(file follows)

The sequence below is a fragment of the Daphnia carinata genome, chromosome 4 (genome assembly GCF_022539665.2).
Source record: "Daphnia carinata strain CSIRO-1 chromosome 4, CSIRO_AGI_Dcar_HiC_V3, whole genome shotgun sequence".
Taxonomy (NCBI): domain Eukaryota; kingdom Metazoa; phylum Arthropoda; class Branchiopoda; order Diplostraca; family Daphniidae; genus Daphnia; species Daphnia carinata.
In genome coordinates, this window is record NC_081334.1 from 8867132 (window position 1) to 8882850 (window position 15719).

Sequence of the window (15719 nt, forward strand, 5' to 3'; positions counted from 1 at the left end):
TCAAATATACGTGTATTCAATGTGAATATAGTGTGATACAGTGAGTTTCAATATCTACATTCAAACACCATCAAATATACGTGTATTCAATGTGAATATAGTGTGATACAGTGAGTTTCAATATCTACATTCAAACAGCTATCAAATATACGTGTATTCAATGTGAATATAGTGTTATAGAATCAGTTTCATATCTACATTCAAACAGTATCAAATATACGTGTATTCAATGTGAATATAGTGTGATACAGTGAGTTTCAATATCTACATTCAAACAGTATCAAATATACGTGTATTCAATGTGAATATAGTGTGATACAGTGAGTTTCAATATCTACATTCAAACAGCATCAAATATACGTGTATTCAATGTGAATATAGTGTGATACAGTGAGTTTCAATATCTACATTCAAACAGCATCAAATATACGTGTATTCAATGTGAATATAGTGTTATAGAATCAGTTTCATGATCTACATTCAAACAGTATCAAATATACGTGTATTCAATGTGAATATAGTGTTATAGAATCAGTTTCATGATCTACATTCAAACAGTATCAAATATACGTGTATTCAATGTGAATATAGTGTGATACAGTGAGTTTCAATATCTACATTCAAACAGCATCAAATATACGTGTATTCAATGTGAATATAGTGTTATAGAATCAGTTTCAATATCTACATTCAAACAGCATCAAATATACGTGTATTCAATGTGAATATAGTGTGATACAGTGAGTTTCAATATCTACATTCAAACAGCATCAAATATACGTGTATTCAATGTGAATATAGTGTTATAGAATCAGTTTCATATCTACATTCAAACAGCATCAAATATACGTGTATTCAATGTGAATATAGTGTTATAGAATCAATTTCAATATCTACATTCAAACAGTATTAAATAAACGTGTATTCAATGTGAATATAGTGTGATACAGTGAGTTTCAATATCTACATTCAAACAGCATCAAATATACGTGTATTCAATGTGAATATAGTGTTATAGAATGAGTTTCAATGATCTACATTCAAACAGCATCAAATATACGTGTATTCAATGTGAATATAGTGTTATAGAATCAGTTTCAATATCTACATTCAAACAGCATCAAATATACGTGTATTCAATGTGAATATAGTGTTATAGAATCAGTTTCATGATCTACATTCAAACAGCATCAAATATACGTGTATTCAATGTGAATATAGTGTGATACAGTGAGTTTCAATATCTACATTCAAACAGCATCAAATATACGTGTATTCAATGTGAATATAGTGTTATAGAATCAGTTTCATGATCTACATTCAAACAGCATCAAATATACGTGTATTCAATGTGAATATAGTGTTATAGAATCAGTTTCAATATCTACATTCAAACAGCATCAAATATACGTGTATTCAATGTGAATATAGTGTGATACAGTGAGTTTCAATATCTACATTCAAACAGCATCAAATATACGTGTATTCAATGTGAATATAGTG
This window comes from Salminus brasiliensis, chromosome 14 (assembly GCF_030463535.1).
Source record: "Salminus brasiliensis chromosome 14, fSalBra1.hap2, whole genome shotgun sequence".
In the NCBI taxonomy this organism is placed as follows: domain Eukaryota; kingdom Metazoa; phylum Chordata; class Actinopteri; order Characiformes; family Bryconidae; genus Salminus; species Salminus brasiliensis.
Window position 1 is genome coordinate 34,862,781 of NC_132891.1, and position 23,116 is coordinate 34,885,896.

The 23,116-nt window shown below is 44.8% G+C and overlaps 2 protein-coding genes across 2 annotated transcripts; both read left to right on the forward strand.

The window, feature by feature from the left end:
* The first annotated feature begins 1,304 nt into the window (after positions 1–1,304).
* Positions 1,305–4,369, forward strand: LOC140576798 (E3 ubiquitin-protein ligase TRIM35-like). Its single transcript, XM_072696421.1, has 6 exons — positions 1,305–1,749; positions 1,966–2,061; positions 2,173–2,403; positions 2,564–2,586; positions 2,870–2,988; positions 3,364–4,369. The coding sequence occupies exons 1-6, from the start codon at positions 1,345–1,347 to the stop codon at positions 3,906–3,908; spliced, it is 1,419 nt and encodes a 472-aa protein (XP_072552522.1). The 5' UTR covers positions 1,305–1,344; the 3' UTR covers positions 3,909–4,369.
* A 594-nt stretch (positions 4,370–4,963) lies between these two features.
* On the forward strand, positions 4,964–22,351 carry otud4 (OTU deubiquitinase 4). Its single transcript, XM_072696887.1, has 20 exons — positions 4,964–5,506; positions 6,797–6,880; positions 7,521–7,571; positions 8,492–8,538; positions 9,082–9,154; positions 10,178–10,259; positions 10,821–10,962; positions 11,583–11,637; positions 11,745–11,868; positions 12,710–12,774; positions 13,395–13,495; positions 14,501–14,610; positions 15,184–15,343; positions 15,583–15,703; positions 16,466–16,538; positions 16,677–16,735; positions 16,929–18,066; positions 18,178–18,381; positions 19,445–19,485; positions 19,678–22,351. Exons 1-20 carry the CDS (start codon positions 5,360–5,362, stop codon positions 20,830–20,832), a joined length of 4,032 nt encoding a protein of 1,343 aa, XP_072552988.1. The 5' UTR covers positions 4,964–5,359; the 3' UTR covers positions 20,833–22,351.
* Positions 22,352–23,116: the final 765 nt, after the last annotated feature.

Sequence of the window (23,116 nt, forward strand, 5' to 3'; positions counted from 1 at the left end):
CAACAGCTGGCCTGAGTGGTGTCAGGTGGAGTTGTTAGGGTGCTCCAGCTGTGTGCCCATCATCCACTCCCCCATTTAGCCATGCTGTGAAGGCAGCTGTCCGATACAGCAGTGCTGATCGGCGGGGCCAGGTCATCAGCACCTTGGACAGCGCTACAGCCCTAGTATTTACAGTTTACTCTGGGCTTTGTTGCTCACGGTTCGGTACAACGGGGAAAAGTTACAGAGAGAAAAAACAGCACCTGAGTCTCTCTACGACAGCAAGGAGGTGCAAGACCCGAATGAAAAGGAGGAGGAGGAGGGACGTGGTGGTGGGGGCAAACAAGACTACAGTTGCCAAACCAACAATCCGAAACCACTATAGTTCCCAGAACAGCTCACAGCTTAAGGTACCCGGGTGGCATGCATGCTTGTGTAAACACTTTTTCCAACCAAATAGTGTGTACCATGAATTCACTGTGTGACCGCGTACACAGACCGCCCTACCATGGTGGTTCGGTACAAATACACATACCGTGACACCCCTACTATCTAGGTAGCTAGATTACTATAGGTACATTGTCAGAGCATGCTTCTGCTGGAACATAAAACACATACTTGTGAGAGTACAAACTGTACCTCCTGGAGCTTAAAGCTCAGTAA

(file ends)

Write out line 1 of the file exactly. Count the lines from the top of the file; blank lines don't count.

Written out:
The sequence below is a fragment of the Daphnia carinata genome, chromosome 4 (genome assembly GCF_022539665.2).